Putting plankton on the map

15 July 2011

Maayke Stomp and Jef Huisman of the University of Amsterdam and colleagues at Michigan State University have been the first to map phytoplankton biodiversity across the USA. Data from 540 lakes show a decrease of phytoplankton biodiversity with increasing latitude and altitude, thus confirming that aquatic microorganisms can show substantial geographical variation in biodiversity. The work is published in Ecology and highlighted as Editors’ Choice in Science.

Maayke Stomp and Jef Huisman of the University of Amsterdam and colleagues at Michigan State University have been the first to map phytoplankton biodiversity across the USA. Data from 540 lakes show a decrease of phytoplankton biodiversity with increasing latitude and altitude, thus confirming that aquatic microorganisms can show substantial geographical variation in biodiversity. The work has been published in Ecology and highlighted as Editors’ Choice in Science.

Our planet shows a striking increase in the species richness of plants and animals from the poles to the tropics. However, it has long been argued that this global biodiversity pattern does not apply to microorganisms, because their small size, fast growth and long-range dispersal would smooth out any diversity gradients. This classic idea has now been shattered by recent results of Maayke Stomp and Jef Huisman of the Institute for Biodiversity and Ecosystem Dynamics (IBED) and their American colleagues. Using data on the phytoplankton species composition of 540 lakes, gathered by the US Environmental Protection Agency, they demonstrate strong geographical variation in the biodiversity of these aquatic microorganisms across the USA.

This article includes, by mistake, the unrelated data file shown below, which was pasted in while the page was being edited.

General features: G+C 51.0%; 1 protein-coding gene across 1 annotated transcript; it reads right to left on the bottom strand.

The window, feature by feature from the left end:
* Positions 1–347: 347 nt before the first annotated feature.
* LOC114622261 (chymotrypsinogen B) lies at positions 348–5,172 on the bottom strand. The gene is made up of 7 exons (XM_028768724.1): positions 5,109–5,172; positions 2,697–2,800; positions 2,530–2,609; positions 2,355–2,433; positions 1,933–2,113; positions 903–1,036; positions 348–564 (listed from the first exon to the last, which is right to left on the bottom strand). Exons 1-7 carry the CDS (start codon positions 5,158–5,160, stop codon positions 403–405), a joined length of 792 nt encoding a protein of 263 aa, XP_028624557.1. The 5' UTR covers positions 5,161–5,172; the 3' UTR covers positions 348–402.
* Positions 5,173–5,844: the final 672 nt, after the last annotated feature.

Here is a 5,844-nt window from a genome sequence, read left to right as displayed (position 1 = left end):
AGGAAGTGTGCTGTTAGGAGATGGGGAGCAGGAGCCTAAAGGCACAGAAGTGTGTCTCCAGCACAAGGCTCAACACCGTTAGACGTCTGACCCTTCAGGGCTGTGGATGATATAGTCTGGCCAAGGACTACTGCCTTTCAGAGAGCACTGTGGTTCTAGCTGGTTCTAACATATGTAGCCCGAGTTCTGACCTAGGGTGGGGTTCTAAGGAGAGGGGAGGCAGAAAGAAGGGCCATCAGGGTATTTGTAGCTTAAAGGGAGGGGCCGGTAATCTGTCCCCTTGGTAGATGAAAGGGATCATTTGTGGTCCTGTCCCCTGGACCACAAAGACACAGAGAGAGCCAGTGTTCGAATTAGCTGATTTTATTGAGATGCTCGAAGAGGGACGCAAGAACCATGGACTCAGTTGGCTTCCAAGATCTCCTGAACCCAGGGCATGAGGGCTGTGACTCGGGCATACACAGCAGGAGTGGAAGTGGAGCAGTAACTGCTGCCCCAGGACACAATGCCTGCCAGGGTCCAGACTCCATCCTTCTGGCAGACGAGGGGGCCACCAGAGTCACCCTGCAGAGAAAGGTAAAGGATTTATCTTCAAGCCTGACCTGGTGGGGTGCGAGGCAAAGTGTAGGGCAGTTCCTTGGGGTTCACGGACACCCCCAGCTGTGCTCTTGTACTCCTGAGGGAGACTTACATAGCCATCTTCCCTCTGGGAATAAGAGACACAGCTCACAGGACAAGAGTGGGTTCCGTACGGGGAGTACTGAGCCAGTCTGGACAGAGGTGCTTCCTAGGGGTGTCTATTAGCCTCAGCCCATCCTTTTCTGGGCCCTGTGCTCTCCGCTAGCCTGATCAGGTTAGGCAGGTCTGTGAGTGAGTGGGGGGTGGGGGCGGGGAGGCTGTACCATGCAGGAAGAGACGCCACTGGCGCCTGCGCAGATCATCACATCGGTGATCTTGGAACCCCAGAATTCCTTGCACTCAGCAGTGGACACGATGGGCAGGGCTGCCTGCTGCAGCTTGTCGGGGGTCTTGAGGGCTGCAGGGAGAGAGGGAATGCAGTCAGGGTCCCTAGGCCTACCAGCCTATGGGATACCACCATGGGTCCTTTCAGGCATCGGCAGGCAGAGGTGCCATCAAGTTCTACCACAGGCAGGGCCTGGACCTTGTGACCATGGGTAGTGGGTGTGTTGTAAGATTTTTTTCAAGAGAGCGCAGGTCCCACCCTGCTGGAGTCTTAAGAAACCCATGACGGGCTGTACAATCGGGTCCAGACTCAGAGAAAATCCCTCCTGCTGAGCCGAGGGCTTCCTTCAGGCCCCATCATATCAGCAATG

Detailed analysis using structural equation models revealed that the phytoplankton species richness of lakes is largely driven by local environmental factors such as lake productivity (which depends on the availability of nutrients like nitrogen and phosphorus) and water temperature. In turn, these local environmental factors show substantial geographical variation (for instance, water temperature decreases with latitude and altitude). These results imply that changes in land use or climate that affect the local environmental conditions in lakes are likely to cause major shifts in large-scale biodiversity patterns of aquatic microorganisms.

Published by  IBED